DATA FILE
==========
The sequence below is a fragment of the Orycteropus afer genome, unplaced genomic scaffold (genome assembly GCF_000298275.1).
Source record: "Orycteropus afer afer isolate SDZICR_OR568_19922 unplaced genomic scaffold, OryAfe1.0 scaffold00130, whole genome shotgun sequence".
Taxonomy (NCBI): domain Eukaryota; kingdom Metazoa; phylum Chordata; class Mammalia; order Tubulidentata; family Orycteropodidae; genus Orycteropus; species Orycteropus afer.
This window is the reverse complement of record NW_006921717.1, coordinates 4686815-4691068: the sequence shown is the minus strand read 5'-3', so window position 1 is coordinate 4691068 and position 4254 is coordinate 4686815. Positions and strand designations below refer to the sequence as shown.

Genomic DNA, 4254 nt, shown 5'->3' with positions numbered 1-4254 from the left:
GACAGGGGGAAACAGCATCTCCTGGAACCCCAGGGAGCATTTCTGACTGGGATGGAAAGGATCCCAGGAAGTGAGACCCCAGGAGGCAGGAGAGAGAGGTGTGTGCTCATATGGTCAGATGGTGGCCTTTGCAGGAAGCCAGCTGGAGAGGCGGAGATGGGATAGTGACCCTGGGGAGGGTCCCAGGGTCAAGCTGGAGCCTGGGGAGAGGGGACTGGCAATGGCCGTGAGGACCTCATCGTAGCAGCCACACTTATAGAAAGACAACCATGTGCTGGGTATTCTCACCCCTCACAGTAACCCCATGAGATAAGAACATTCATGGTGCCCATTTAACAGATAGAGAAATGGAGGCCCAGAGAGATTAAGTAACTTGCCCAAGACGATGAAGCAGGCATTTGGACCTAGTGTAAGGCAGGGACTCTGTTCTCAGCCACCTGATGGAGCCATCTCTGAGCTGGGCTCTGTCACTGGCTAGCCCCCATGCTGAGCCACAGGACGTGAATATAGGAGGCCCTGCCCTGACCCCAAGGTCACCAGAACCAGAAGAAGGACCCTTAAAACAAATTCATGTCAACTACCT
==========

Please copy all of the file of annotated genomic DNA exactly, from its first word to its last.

The sequence below is a fragment of the Orycteropus afer genome, unplaced genomic scaffold (genome assembly GCF_000298275.1).
Source record: "Orycteropus afer afer isolate SDZICR_OR568_19922 unplaced genomic scaffold, OryAfe1.0 scaffold00130, whole genome shotgun sequence".
Taxonomy (NCBI): domain Eukaryota; kingdom Metazoa; phylum Chordata; class Mammalia; order Tubulidentata; family Orycteropodidae; genus Orycteropus; species Orycteropus afer.
This window is the reverse complement of record NW_006921717.1, coordinates 4686815-4691068: the sequence shown is the minus strand read 5'-3', so window position 1 is coordinate 4691068 and position 4254 is coordinate 4686815. Positions and strand designations below refer to the sequence as shown.

Genomic DNA, 4254 nt, shown 5'->3' with positions numbered 1-4254 from the left:
GACAGGGGGAAACAGCATCTCCTGGAACCCCAGGGAGCATTTCTGACTGGGATGGAAAGGATCCCAGGAAGTGAGACCCCAGGAGGCAGGAGAGAGAGGTGTGTGCTCATATGGTCAGATGGTGGCCTTTGCAGGAAGCCAGCTGGAGAGGCGGAGATGGGATAGTGACCCTGGGGAGGGTCCCAGGGTCAAGCTGGAGCCTGGGGAGAGGGGACTGGCAATGGCCGTGAGGACCTCATCGTAGCAGCCACACTTATAGAAAGACAACCATGTGCTGGGTATTCTCACCCCTCACAGTAACCCCATGAGATAAGAACATTCATGGTGCCCATTTAACAGATAGAGAAATGGAGGCCCAGAGAGATTAAGTAACTTGCCCAAGACGATGAAGCAGGCATTTGGACCTAGTGTAAGGCAGGGACTCTGTTCTCAGCCACCTGATGGAGCCATCTCTGAGCTGGGCTCTGTCACTGGCTAGCCCCCATGCTGAGCCACAGGACGTGAATATAGGAGGCCCTGCCCTGACCCCAAGGTCACCAGAACCAGAAGAAGGACCCTTAAAACAAATTCATGTCAACTACCT